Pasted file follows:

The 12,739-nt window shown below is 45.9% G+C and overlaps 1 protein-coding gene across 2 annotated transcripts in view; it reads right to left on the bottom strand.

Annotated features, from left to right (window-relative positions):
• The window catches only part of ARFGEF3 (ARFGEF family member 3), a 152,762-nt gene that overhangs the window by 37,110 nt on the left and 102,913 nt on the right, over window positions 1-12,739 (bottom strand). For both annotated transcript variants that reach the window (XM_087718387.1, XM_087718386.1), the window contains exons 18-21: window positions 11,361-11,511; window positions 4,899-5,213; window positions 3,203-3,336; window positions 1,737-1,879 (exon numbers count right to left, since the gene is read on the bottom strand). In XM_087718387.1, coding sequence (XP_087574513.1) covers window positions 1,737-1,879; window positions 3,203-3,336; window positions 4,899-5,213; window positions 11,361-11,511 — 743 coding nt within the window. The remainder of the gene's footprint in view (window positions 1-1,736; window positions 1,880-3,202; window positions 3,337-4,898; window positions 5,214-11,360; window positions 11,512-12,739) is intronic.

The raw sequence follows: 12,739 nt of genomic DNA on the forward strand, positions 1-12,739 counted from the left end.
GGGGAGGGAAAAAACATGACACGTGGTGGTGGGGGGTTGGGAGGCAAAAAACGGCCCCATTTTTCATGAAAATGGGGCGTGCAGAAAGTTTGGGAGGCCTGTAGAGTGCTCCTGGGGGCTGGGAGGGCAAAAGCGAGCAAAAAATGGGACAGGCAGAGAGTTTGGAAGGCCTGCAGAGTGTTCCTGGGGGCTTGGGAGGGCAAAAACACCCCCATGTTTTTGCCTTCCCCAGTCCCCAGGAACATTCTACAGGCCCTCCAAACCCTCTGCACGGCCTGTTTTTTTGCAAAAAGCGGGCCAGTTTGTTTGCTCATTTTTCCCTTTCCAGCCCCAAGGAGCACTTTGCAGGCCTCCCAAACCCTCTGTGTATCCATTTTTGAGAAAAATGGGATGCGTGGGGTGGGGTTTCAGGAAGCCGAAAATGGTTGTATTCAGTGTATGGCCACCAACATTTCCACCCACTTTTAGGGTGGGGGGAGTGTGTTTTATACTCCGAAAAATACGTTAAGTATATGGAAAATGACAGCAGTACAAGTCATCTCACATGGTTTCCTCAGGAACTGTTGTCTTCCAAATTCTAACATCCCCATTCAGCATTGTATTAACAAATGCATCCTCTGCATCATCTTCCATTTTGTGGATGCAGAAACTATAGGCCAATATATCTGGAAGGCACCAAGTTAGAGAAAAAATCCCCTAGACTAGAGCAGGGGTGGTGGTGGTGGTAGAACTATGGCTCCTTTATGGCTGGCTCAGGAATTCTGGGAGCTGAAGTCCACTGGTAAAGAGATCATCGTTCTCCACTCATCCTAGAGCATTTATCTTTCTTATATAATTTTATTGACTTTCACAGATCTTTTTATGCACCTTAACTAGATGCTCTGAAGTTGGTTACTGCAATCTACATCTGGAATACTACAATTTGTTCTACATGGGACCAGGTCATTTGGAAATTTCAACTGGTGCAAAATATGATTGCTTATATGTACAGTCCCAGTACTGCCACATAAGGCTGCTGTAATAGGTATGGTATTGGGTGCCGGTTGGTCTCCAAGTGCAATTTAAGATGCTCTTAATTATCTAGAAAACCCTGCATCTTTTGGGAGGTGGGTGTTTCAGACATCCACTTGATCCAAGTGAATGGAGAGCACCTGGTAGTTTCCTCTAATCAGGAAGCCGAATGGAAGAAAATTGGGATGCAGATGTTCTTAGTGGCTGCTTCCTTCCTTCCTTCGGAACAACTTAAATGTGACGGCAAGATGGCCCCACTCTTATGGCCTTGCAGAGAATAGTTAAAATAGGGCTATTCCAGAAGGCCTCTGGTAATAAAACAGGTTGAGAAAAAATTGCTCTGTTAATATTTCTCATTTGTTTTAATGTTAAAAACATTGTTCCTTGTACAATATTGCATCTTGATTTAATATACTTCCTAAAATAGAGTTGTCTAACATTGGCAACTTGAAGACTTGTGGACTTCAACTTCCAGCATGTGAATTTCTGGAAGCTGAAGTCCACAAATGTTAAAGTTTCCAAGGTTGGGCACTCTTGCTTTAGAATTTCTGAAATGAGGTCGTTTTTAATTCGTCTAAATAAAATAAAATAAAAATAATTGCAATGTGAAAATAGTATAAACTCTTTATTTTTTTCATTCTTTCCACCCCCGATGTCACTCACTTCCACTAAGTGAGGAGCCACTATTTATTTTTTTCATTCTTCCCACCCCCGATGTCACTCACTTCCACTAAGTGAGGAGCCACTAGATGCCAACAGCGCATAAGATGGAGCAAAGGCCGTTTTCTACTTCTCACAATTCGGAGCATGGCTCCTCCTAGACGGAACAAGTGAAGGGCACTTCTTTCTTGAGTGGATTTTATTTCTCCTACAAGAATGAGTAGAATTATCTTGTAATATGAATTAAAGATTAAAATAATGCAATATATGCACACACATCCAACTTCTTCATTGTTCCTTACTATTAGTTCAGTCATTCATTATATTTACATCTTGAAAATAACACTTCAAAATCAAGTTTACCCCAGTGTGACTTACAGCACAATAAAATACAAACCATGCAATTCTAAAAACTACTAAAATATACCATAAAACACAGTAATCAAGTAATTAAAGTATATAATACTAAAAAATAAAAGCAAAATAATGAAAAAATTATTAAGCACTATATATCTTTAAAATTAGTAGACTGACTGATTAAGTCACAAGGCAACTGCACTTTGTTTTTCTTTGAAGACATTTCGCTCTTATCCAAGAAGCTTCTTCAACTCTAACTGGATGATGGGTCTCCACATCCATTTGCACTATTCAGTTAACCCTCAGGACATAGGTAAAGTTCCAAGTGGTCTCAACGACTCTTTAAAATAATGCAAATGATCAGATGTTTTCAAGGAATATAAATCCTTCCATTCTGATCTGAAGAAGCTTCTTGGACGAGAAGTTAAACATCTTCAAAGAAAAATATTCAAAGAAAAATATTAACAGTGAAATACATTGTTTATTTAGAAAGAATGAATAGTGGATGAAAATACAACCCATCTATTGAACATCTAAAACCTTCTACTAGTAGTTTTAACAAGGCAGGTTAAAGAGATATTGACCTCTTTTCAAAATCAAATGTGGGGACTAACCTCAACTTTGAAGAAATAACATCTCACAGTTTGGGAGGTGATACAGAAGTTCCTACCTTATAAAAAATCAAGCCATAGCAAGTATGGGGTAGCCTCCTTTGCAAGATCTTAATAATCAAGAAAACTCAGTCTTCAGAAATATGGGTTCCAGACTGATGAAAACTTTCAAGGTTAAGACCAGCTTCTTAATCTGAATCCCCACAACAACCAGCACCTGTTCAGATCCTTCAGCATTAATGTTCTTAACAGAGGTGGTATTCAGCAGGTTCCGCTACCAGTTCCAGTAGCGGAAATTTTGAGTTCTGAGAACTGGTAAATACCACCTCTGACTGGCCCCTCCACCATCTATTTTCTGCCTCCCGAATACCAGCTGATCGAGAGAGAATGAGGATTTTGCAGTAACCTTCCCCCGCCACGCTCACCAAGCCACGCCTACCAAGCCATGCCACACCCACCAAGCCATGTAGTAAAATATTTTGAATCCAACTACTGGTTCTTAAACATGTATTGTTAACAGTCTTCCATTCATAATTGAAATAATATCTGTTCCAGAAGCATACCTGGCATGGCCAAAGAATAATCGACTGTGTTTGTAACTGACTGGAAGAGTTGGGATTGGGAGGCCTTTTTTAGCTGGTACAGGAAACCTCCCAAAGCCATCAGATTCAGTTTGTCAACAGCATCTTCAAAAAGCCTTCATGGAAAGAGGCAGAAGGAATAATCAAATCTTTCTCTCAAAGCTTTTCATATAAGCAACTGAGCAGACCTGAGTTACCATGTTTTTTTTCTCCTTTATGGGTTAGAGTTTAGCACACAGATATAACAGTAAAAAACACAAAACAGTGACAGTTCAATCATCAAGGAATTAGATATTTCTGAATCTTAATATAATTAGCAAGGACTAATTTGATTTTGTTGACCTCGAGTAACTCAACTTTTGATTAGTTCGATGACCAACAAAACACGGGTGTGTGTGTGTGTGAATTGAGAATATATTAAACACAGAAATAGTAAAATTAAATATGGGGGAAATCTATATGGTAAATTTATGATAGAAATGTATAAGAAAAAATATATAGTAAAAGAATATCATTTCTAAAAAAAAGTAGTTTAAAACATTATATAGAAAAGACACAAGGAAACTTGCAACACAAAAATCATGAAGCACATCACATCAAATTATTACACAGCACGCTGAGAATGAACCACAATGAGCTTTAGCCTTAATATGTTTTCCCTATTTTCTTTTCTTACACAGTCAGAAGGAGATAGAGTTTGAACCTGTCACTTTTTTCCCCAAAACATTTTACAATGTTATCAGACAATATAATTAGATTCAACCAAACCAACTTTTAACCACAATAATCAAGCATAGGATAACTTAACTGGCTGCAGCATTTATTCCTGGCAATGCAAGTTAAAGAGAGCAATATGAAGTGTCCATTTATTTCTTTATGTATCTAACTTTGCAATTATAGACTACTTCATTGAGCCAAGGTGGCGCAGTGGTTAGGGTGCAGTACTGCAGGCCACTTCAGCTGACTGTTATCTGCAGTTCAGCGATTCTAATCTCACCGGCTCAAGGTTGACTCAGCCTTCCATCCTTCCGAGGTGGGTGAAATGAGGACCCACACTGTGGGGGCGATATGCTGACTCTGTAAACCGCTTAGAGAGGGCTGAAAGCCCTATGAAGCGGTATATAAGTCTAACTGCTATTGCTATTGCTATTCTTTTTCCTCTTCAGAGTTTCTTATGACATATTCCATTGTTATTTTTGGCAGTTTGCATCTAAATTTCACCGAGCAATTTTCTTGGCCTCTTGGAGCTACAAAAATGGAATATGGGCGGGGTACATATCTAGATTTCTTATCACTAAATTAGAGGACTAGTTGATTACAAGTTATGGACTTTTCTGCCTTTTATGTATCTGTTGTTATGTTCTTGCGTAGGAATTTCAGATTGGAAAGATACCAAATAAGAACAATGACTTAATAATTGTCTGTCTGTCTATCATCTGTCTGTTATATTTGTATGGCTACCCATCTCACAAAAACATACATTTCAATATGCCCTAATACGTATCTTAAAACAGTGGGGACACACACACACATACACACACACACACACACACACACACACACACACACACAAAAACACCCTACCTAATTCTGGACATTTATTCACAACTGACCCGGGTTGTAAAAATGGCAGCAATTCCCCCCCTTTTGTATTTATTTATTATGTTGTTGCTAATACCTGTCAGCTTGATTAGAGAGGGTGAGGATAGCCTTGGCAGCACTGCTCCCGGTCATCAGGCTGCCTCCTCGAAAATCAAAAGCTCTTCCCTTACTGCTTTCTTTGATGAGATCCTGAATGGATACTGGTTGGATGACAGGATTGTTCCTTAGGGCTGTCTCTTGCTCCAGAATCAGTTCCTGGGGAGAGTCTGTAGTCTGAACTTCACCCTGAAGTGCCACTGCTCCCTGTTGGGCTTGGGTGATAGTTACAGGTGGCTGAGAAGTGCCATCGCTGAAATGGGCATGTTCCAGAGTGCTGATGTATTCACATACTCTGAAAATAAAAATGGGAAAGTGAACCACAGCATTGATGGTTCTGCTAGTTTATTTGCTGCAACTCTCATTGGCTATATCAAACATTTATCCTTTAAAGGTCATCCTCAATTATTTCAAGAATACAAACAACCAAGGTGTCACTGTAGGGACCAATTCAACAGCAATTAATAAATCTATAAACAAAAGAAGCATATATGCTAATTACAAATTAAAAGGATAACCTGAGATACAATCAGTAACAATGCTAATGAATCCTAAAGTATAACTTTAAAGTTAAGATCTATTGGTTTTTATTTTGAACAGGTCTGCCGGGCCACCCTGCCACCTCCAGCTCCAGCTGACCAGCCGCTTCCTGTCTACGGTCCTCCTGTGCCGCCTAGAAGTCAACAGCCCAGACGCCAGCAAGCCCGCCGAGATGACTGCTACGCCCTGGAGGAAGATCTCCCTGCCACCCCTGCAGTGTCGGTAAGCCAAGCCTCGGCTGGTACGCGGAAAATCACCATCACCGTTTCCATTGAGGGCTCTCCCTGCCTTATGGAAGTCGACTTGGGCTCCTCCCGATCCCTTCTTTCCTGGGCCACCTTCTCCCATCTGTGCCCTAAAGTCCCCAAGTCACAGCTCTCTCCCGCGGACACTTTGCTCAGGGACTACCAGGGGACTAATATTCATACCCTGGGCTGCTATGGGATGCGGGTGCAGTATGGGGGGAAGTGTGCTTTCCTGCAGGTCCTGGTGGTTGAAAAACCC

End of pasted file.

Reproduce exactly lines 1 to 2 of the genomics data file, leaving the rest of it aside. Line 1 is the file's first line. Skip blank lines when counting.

The 12,739-nt window shown below is 45.9% G+C and overlaps 1 protein-coding gene across 2 annotated transcripts in view; it reads right to left on the bottom strand.

Annotated features, from left to right (window-relative positions):